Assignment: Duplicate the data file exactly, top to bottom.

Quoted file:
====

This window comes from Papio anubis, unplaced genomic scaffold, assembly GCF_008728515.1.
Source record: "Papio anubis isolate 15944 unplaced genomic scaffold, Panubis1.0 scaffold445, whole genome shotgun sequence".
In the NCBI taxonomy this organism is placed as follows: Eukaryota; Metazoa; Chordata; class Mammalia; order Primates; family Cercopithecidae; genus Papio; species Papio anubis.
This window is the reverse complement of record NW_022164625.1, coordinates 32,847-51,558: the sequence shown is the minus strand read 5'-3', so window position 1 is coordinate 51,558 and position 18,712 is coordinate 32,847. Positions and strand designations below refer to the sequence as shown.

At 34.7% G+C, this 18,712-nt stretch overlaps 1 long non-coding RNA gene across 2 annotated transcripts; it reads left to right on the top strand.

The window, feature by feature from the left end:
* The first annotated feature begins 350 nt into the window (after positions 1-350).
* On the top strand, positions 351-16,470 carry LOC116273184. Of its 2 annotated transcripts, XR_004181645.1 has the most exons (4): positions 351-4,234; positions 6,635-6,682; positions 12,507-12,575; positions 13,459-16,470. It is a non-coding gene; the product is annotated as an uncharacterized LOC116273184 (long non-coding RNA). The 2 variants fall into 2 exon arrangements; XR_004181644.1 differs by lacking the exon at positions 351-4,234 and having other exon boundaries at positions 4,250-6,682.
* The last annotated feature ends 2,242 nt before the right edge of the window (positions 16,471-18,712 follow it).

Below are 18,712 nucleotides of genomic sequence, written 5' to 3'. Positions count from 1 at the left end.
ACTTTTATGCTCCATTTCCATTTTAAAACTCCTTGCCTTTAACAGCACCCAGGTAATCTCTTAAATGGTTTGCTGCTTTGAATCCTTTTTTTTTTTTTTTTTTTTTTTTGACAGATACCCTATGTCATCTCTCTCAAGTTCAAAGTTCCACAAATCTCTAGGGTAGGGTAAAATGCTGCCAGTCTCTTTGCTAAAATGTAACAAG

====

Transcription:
This window comes from Papio anubis, unplaced genomic scaffold, assembly GCF_008728515.1.
Source record: "Papio anubis isolate 15944 unplaced genomic scaffold, Panubis1.0 scaffold445, whole genome shotgun sequence".
In the NCBI taxonomy this organism is placed as follows: Eukaryota; Metazoa; Chordata; class Mammalia; order Primates; family Cercopithecidae; genus Papio; species Papio anubis.
This window is the reverse complement of record NW_022164625.1, coordinates 32,847-51,558: the sequence shown is the minus strand read 5'-3', so window position 1 is coordinate 51,558 and position 18,712 is coordinate 32,847. Positions and strand designations below refer to the sequence as shown.

At 34.7% G+C, this 18,712-nt stretch overlaps 1 long non-coding RNA gene across 2 annotated transcripts; it reads left to right on the top strand.

The window, feature by feature from the left end:
* The first annotated feature begins 350 nt into the window (after positions 1-350).
* On the top strand, positions 351-16,470 carry LOC116273184. Of its 2 annotated transcripts, XR_004181645.1 has the most exons (4): positions 351-4,234; positions 6,635-6,682; positions 12,507-12,575; positions 13,459-16,470. It is a non-coding gene; the product is annotated as an uncharacterized LOC116273184 (long non-coding RNA). The 2 variants fall into 2 exon arrangements; XR_004181644.1 differs by lacking the exon at positions 351-4,234 and having other exon boundaries at positions 4,250-6,682.
* The last annotated feature ends 2,242 nt before the right edge of the window (positions 16,471-18,712 follow it).

Below are 18,712 nucleotides of genomic sequence, written 5' to 3'. Positions count from 1 at the left end.
ACTTTTATGCTCCATTTCCATTTTAAAACTCCTTGCCTTTAACAGCACCCAGGTAATCTCTTAAATGGTTTGCTGCTTTGAATCCTTTTTTTTTTTTTTTTTTTTTTTTGACAGATACCCTATGTCATCTCTCTCAAGTTCAAAGTTCCACAAATCTCTAGGGTAGGGTAAAATGCTGCCAGTCTCTTTGCTAAAATGTAACAAG